BC, Trinity College Dublin hold symposium on forced migration

Event will focus on resources and services to help forcibly displaced people rebuild their lives

At a time when the number of forcibly displaced people worldwide has reached unprecedented levels, the Boston College School of Social Work’s Research Program on Children and Adversity (RPCA) and the Trinity College Dublin Centre for Forced Migration Studies will hold a symposium this month in Dublin to discuss the spectrum of resources and services necessary to aid such populations in remaking their lives.

“Bridging the Humanitarian, Peacebuilding, and Development Nexus: Building Systems for Mental Health and Psychosocial Support for Populations Affected by War, Forced Displacement, and Resettlement through an Implementation Science Lens,” which takes place May 7 and 8, will feature in-person panel sessions focused on implementation science, MHPSS, and bridging the relief-to-development gap in post-conflict settings from key research institutions, community organizations, and international stakeholders such as UNICEF and United Nations High Commissioner for Refugees (UNHCR).

As of mid-2023, UNHCR estimated that, for the first time in recorded history, more than 110 million people have been forcibly displaced—as a result of persecution, conflict, violence, human rights violations, or events seriously disturbing public order—and among them are more than 36.4 million refugees.

Theresa Betancourt

RCPA Director Theresa Betancourt (Lee Pelllegrini)

With that backdrop, the symposium will gather expertise from multiple organizations and disciplines, including Boston College and Trinity College Dublin faculty and students. BCSSW Dean Gautam Yadama will present opening remarks and BCSSW faculty and staff members María Piñeros-Leaño, William Byansi, Candace J. Black, Thomas Crea, Maryanne Loughry, and Theresa Betancourt will be among the speakers and moderators.

In addition, BC graduate students Abygail Meeks, Zina Aghdasi, Barbara Kozee, and Megan Taylor and undergraduate Samiksh Jain ’26 will serve as moderators and panelists highlighting their interest and career paths related to social work, nursing, theology, and international relations.

Wietse A. Tol, a professor in global mental health at the University of Copenhagen, and Washington University in St. Louis Vice Provost for Interdisciplinary Initiatives Mary McKay will be the keynote speakers. Another highlight will be the four panels: “The Problem of the Relief-to-Development Gap,” “Bridging the Gap: How Can the Humanitarian Response Set Up Possibilities of Future MPHSS Systems Being Built,” “Lived Experience and Participatory Research Approaches,” and “Implementation Science and Scaling Globally.”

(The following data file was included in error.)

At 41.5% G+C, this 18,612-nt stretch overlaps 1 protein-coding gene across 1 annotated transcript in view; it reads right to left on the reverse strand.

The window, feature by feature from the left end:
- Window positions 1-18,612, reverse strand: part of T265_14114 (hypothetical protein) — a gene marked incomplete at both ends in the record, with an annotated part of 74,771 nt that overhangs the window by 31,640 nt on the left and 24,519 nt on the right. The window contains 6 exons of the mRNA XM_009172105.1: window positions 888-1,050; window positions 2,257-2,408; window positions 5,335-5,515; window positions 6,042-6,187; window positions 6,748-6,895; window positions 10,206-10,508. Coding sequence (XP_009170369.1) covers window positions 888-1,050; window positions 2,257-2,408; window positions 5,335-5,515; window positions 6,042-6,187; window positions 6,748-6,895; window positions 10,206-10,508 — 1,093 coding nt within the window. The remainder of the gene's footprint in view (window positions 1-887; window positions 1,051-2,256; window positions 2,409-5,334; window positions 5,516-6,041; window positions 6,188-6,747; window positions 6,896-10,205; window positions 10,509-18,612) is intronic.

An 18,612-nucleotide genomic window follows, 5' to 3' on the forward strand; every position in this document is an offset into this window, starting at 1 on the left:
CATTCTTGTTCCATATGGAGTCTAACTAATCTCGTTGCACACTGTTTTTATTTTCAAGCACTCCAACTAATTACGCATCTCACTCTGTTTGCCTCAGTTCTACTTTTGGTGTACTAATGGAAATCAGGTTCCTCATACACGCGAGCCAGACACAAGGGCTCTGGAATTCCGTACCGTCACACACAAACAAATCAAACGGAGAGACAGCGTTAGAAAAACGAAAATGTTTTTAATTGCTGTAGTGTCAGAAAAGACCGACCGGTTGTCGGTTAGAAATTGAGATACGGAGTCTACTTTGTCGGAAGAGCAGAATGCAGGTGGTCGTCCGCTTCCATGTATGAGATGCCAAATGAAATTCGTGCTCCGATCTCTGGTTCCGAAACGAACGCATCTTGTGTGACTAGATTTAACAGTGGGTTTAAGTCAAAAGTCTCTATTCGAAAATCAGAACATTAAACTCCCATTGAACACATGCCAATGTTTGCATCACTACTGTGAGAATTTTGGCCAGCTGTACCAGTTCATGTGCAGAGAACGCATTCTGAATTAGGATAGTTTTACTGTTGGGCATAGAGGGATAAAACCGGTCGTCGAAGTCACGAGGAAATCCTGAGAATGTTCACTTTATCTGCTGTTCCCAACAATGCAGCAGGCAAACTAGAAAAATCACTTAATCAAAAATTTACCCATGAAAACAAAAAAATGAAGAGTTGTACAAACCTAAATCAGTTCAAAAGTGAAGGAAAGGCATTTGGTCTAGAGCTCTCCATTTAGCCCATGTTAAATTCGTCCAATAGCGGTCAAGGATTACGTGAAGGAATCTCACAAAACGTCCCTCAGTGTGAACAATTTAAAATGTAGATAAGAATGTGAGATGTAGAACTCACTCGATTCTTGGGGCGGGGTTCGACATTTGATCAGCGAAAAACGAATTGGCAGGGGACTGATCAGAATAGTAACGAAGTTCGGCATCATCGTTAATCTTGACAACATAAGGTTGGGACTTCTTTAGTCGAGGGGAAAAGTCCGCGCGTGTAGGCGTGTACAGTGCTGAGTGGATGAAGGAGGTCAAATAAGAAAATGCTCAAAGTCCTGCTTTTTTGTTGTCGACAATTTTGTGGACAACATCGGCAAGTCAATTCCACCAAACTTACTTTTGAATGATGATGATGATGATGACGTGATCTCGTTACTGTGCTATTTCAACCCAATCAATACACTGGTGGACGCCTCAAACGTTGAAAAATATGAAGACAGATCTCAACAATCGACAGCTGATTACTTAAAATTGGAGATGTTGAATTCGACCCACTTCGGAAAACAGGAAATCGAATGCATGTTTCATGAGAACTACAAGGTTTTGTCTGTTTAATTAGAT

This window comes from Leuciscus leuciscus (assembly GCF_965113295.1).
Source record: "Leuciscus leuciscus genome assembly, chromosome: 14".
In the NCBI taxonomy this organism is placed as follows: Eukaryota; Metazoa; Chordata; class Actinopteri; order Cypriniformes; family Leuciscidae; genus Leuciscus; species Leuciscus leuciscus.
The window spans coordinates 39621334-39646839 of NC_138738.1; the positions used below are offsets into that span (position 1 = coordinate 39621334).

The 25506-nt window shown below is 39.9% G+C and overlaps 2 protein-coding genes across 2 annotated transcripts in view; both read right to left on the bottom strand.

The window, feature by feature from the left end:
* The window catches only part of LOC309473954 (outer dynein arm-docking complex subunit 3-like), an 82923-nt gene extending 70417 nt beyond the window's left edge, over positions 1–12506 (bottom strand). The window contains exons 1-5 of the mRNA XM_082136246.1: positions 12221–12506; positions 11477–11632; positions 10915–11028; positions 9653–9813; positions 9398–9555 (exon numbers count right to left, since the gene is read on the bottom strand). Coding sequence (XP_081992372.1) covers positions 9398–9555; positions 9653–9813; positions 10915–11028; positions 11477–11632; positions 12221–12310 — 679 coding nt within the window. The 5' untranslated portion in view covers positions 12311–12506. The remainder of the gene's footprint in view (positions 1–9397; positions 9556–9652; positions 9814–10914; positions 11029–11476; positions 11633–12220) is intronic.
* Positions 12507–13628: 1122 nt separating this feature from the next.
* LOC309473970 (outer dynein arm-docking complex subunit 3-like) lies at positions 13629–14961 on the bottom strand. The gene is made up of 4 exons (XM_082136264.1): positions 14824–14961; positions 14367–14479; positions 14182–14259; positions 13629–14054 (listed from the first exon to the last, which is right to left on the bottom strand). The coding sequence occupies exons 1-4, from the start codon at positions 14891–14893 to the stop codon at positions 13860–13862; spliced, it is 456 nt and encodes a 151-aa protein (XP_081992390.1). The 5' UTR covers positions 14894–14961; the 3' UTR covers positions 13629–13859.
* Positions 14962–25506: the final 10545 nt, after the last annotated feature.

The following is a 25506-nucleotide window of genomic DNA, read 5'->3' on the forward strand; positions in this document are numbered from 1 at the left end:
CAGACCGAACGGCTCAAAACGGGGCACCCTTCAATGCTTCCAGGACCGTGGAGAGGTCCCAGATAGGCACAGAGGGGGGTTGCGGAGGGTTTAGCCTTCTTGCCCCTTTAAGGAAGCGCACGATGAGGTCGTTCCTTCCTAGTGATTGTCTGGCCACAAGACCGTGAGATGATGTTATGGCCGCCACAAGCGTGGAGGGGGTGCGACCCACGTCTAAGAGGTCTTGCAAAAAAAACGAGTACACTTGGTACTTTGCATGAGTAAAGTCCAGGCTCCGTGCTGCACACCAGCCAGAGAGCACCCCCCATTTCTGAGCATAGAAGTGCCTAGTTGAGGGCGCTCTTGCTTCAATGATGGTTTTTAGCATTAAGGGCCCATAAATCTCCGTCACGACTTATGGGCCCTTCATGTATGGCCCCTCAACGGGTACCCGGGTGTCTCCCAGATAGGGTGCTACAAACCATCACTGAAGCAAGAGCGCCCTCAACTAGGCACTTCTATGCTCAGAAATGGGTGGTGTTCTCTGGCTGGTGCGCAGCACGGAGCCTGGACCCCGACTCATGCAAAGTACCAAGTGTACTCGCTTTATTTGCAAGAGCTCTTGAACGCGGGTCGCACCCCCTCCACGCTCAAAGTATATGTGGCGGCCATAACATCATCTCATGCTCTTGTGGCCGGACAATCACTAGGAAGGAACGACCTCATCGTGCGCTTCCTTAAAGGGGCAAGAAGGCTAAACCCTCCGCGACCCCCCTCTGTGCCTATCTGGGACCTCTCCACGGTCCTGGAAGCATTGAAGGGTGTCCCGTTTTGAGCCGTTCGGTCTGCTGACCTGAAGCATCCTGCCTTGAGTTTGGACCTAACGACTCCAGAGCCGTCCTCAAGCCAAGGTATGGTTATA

The symposium is the latest outgrowth of the BC-Trinity partnership, which after numerous small-scale collaborations over the years was formalized with a Memorandum of Understanding last summer. This event reflects the complementary expertise of RPCA and the Centre for Forced Migration Studies: RPCA utilizes observational research to understand trajectories of risk and resilience in children facing multiple forms of adversity while also using these research outcomes to develop and test evidence-based interventions to promote child health, development, and family functioning; the Centre for Forced Migration Studies, established in 2022, seeks to foster interdisciplinary and multidisciplinary research, develop teaching and training for individuals and organizations supporting refugees, and establish volunteer networks to help individuals who have been forced to migrate.

Salem Professor in Global Practice Theresa Betancourt, the RPCA director, said the symposium is an opportunity for social work and related fields to consider how best to bridge the “triple nexus” between humanitarian response, peacebuilding, and development actions in dealing with large-scale crises.  

 “Given the issues with forced migration and armed conflict around the world, we are all the more obligated to respond with evidence and bring the tools of disciplines—like implementation science—to strengthen systems holistically, so that we can plan for the long term, even while responding to acute crises caused by instability that affects the lives of children, youth, and families,” said Betancourt, who spoke at the Centre for Forced Migration Studies launch. “By pushing the field in this direction, societies can respond more effectively and sustainably as they consider how they can build back better and develop systems needed for their citizens’ mental health, as well as social service needs for communities and generations to come.”

BC’s Institute for the Liberal Arts is a co-sponsor of the symposium. For more information, visit the event website.